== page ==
April 2015 was the highest traffic month for Open Borders: The Case, even though we had a much smaller number of new posts than usual, and we did not have any special events such as the Open Borders Day we had last month.
Social media successes
The following pages and posts published this month did best on social media:
- Our Wedding and Immigration Disaster by Justin Merrill, April 6, 2015, got 151 Facebook engagements and 27 Twitter engagements. It got a lot of traffic from a MetaFilter thread mentioning the post. We spent $10 on Facebook promotion of the post.
- Open Borders and the Hive Mind Hypothesis by Nathan Smith, April 27, 2015, got 27 Facebook engagements and 6 Twitter engagements.
In addition, an earlier post by John Lee, Literally refusing to rescue drowning people: your taxpayer funds at work, putting immigrants to death, January 9, 2015, was promoted on Facebook and posted on Twitter in light of heightened interest in the subject of migrants dying at sea in the wake of the April 2015 Mediterranean Sea migrant shipwrecks. The post now stands at 267 Facebook engagements and 26 Twitter engagements. It also led to Jasmine Coleman, a journalist at the BBC, contacting John Lee for comments on the issue that were published in this article.
Our total Facebook spend for the month was $20: $10 on Merrill’s post and $10 on Lee’s old post.
Users who come via search (which constitutes about 60% of our traffic) generally go to the site’s background pages rather than blog posts, but there are some blog posts that get a decent amount of search traffic. These have remained fairly constant since January, albeit with a few changes. Data below is from Google Analytics, using the integration with Google Webmaster Tools.
- In the wake of the 2015 Nepal earthquake (that hit the region on Saturday, April 25, 2015), there was a substantial increase in search-driven traffic to Vipul Naik’s blog post Nepal and India: an open borders case study, published March 21, 2014. However, this traffic seemed driven largely by people looking for material on Nepal rather than people specifically interested in open borders, and its engagement with our site was minimal. We therefore did not promote the post on social media. The page was shown in 75,000 Google Search queries and was clicked about 2,500 times (a 3.33% CTR).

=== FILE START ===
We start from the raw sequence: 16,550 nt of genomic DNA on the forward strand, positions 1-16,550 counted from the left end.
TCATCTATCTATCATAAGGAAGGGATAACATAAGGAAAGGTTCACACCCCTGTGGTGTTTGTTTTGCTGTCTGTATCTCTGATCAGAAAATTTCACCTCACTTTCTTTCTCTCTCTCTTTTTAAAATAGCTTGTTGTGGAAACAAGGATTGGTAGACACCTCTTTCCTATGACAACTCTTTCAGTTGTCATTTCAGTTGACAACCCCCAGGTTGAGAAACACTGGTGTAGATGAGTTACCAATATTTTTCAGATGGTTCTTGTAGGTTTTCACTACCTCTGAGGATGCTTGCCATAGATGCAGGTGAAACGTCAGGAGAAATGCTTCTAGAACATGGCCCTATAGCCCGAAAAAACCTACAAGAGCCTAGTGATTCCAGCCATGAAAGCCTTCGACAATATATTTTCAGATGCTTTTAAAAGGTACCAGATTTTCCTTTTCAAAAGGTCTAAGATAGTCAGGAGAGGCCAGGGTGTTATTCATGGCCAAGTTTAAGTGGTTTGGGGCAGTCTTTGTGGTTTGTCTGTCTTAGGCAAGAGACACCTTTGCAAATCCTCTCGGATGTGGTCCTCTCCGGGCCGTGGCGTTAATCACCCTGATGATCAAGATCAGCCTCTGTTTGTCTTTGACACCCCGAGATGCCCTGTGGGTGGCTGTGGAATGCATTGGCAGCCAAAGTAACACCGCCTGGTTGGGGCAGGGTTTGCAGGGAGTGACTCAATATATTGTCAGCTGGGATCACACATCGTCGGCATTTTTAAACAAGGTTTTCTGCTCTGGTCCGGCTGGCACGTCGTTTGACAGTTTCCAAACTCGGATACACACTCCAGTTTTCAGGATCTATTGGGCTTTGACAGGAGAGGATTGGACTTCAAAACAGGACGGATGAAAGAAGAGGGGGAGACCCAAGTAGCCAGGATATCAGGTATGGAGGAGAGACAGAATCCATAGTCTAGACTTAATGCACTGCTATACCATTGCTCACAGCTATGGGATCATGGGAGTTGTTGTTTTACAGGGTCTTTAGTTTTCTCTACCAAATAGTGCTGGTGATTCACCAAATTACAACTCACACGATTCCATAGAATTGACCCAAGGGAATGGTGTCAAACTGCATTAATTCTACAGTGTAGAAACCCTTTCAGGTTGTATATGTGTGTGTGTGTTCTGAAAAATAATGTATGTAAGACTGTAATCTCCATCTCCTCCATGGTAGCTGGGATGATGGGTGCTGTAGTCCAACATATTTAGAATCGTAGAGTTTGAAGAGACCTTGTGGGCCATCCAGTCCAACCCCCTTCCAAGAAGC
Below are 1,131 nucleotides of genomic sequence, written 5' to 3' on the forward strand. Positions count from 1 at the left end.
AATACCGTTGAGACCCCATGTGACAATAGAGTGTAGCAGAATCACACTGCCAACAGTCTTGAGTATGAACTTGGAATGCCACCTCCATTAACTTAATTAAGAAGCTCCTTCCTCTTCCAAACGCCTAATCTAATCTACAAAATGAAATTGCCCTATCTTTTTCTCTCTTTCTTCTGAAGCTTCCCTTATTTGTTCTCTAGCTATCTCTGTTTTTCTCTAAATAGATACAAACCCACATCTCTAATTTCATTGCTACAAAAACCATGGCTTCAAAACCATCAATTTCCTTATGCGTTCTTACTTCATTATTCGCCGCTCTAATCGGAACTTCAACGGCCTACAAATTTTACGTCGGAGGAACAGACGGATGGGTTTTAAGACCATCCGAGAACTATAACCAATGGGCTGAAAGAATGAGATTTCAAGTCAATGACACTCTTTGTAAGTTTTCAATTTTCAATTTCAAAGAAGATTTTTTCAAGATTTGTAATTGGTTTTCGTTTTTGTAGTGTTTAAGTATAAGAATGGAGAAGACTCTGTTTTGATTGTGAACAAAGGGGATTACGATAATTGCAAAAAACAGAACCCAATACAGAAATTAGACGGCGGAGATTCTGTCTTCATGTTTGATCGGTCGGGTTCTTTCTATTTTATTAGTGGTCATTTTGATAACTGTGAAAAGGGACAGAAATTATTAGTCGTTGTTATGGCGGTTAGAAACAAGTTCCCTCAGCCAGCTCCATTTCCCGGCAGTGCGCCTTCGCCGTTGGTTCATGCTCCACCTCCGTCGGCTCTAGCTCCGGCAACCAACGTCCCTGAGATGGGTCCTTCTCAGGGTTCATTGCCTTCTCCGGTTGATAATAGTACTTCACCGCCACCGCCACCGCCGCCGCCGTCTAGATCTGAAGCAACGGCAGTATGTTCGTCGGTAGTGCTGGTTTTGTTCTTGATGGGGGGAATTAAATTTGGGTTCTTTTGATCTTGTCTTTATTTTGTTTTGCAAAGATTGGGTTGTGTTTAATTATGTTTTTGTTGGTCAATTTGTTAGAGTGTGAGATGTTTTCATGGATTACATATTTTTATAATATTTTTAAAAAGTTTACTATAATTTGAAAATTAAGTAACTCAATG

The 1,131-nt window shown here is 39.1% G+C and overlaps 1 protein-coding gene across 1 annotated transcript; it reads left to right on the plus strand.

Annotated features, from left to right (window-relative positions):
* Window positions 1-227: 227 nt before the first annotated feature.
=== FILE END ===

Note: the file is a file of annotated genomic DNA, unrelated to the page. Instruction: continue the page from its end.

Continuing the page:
- The blog post Bangladesh and India: move towards open borders by Vipul Naik, January 15, 2015, was shown in 40,000 search queries and got 1,600 clicks (a 4% CTR). The search interest was sustained rather than based on any topical events.
- The blog post Immigration and the US Constitution by Ilya Somin, March 18, 2013, was shown in 6,500 search queries and was clicked 400 times (a 6.15% CTR). The search interest was sustained rather than based on any topical events.
Open Borders Action Group highlights
The Open Borders Action Group, a Facebook discussion group created for more free-flowing discussion of issues related to migration, has continued to grow in size and remains active. Some of the top posts there for the month are listed below:
- Bleg post by Bryan Caplan, April 27, regarding the economic effects of low-skilled immigration, as requested by a friend who is a Persian Gulf economist. 4 likes, 10 comments.
- Post by Vipul Naik, April 21, linking to ‘Send them back’: Hillary says wave of illegal immigrant children should be ‘reunited with their families’, June 17, 2014. 1 like, 12 comments.
- Post by Nathan Smith, April 3, with an updated and near-final draft of his paper on the global economic impact of open borders. 5 likes, 39 comments.
Site traffic: details
Pageviews for Open Border: The Case:
|Month and year||Pageview count (WordPress)||Pageview count (Google Analytics)|
Here is the WordPress traffic by day for the past few weeks:
Here is a Google Analytics screenshot for the month: